2nd Wednesday - interview or article (free)
2nd Friday - audio - (paywalled)
3rd Monday - article (early access for paid subscribers)
3rd Wednesday - interview (free)
Penultimate publishing day - article (free)
Last publishing day - reading list (free)
Last Friday - audio - (paywalled)
This means that around 60% of the content is free to read.
Where possible, I try to coincide the open release of the early access article with the update article, so that all subscribers get something at the start of the month. This feels right to me.
And recently, thanks to new functionality from Substack, I’ve been experimenting with paywalling my archives. So everything that’s free currently stays free for about six months, then goes behind the paywall. That makes access to the full archives a true benefit for paid subscribers. So far, it doesn’t seem to have hurt subscriptions. Reading lists and interviews are always free, as it makes no sense to me to paywall content that’s promoting others.
Using writing sprints to fill the content bank
I’m sure many writers on Substack can relate to that “wth should I publish in my next edition” moment. Once I’d exhausted my Medium content bank, it was sometimes difficult to stay ahead.
I have a bunch of ideas (about 50) at last count, but many of those are just in note form. So last September I set myself the challenge of writing a piece every day. I didn’t stop to edit; the point was to have something closer to being publishable than a two-line note.
While I didn’t quite manage to write daily, I ended up with 25 pieces. I’ve been using those to supplement the pieces I’ve composed this year, and I’ve got a couple I’m holding back for my next book. As I write, I’ve still got about 10 of those left. I’m gearing up for another writing sprint soon to fill up the content bank again.
Filling my interview calendar
Last year, I converted my interview questions to Google Forms, which include information about the publication, and allow people to indicate their consent for me to publish and promote the interviews. This has worked pretty well, though I wish there were an easy way to export form content to Google Docs. In spite of that, the combination of form answers with the template I’ve now set up in Substack means the production time for interviews is shorter. That’s useful, as I’m still a one-woman band with a day job.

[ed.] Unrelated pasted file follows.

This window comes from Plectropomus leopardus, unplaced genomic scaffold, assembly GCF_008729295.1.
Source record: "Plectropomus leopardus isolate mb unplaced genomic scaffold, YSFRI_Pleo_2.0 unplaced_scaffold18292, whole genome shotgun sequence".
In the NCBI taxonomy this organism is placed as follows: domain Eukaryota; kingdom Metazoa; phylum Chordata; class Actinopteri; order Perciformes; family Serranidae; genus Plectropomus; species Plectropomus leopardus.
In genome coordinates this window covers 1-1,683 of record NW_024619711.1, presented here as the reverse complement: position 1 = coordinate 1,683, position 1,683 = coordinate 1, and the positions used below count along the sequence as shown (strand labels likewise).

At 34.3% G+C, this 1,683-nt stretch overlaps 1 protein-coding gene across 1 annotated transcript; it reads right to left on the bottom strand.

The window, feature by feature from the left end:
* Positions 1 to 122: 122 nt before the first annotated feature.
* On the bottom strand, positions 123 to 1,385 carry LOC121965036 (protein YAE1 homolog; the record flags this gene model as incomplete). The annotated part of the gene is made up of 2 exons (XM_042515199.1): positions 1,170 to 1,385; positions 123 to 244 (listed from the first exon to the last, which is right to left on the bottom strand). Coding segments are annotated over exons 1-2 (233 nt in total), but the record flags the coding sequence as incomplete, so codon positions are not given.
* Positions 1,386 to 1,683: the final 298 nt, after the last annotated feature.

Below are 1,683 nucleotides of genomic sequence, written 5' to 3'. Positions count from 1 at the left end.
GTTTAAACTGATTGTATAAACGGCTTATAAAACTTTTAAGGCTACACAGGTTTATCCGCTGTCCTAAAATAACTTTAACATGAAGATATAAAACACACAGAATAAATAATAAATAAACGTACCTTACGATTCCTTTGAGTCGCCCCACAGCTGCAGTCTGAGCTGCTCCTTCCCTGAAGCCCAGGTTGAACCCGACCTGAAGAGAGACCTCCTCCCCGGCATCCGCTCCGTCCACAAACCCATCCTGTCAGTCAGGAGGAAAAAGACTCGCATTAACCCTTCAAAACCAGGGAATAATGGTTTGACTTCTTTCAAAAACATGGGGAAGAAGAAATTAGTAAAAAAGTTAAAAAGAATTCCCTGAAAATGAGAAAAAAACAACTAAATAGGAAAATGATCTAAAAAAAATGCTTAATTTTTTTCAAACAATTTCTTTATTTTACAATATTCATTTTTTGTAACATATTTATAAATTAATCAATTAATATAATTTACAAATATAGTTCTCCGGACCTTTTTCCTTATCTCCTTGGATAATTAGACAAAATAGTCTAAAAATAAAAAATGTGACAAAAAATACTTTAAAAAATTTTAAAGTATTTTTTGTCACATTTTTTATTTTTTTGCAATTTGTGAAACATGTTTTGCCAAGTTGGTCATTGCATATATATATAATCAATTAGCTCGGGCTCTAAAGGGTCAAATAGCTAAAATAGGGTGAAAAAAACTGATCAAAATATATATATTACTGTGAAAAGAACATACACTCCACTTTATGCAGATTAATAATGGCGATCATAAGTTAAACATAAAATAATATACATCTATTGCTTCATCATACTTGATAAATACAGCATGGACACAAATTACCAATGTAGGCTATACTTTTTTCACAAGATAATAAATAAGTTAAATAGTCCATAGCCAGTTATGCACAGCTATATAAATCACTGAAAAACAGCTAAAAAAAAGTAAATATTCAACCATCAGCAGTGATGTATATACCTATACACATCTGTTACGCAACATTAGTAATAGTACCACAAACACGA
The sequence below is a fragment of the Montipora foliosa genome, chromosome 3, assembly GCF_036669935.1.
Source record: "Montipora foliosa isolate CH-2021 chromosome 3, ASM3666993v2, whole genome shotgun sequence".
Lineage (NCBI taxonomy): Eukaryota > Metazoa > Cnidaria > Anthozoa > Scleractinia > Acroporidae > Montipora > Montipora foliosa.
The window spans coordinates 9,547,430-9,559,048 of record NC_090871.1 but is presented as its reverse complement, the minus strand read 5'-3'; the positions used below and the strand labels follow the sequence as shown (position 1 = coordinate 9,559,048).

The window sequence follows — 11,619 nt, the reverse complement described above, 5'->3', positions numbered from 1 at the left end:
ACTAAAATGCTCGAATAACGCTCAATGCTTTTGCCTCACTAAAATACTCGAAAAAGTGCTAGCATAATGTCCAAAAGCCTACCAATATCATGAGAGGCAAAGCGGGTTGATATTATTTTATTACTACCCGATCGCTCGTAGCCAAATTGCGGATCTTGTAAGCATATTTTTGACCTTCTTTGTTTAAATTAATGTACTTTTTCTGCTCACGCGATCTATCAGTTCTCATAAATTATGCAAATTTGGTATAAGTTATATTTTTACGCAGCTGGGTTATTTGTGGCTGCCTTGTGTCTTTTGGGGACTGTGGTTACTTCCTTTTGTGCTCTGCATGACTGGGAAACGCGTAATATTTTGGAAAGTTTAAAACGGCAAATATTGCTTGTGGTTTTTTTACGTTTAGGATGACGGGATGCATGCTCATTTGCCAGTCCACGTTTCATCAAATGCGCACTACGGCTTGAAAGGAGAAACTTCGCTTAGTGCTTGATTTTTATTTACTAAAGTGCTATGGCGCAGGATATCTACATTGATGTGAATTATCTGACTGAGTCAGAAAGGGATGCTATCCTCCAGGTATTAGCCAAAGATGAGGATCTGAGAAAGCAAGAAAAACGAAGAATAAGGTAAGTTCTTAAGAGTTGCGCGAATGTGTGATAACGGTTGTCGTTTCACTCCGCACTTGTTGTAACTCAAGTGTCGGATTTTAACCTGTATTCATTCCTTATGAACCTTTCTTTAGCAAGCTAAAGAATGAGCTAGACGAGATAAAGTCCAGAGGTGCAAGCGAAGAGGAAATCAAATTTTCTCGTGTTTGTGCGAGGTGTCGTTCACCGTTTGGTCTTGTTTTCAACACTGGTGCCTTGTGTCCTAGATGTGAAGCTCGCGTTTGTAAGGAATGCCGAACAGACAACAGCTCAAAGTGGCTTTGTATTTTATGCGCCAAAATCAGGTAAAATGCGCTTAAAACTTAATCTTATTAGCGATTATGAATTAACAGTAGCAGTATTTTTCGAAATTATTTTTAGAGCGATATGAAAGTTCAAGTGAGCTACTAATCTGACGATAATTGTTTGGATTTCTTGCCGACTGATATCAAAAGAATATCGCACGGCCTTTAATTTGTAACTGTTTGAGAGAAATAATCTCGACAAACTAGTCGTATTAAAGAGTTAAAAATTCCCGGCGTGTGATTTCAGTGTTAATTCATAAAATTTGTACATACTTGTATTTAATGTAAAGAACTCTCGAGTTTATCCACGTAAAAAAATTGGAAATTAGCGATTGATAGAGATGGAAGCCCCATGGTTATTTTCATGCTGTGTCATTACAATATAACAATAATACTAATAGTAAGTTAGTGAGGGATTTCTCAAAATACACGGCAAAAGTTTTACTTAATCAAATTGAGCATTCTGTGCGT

But I realised that it was taking a while to actually get my interview pipeline filled, so I decided to put out a call on LinkedIn to see if I could fill the 20 slots left for the year. Within two days, I had 20 DMs from people wanting to be interviewed. In addition, several people were tagged in my post, so I have a head start on next year’s calendar. Best of all, within three days, the first four interviews had been submitted.
Working on the newsletter
During the month, I open a document for my monthly reading list curation, and drop links in till I get to 10, at which point I start another one. I’ll also draft articles if they occur to me.
Now that I’m better organised, I can do the rest of the work to put out 8 articles and 2 podcasts in a couple of days each month, with the aim of having the next month’s content scheduled a week before the start of the month. (No, I don’t always achieve this.)
That process includes:
looking at what I have in the content bank and picking out what I’m going to finalise, then making sure this is in the right place in Notion
deciding on the interviews, which are mostly first come, first served
finishing up the reading list
doing the behind the scenes letter
recording two podcast episodes
creating graphics in Canva (I have a template so it doesn’t take too long, plus I use the same graphic for regular features)
How this all works and what’s next
For the future, I have one idea which will make things even more organised - to finalise more pieces in the content bank and save them as Substack drafts (complete with graphics) so that the person whom I’ve nominated as an admin can go in and publish them on schedule if needed. I may need to do an editing sprint to make that happen.
What I love about this approach is that it removes the stress, while still leaving the flexibility to change what I’m publishing if something urgent comes up. It also means that if I’m unwell or busy or simply don’t have any inspiration in the moment, I know the content is taken care of so I don’t let subscribers and supporters down.
Fellow Substackers (and others), I’m interested to hear how you plan your publications. And if you have any questions I haven’t answered about the process, feel free to drop them in the comments.
Thanks for reading,
© Sharon Hurley Hall, 2023. All Rights Reserved.
Cover photo courtesy of Canva.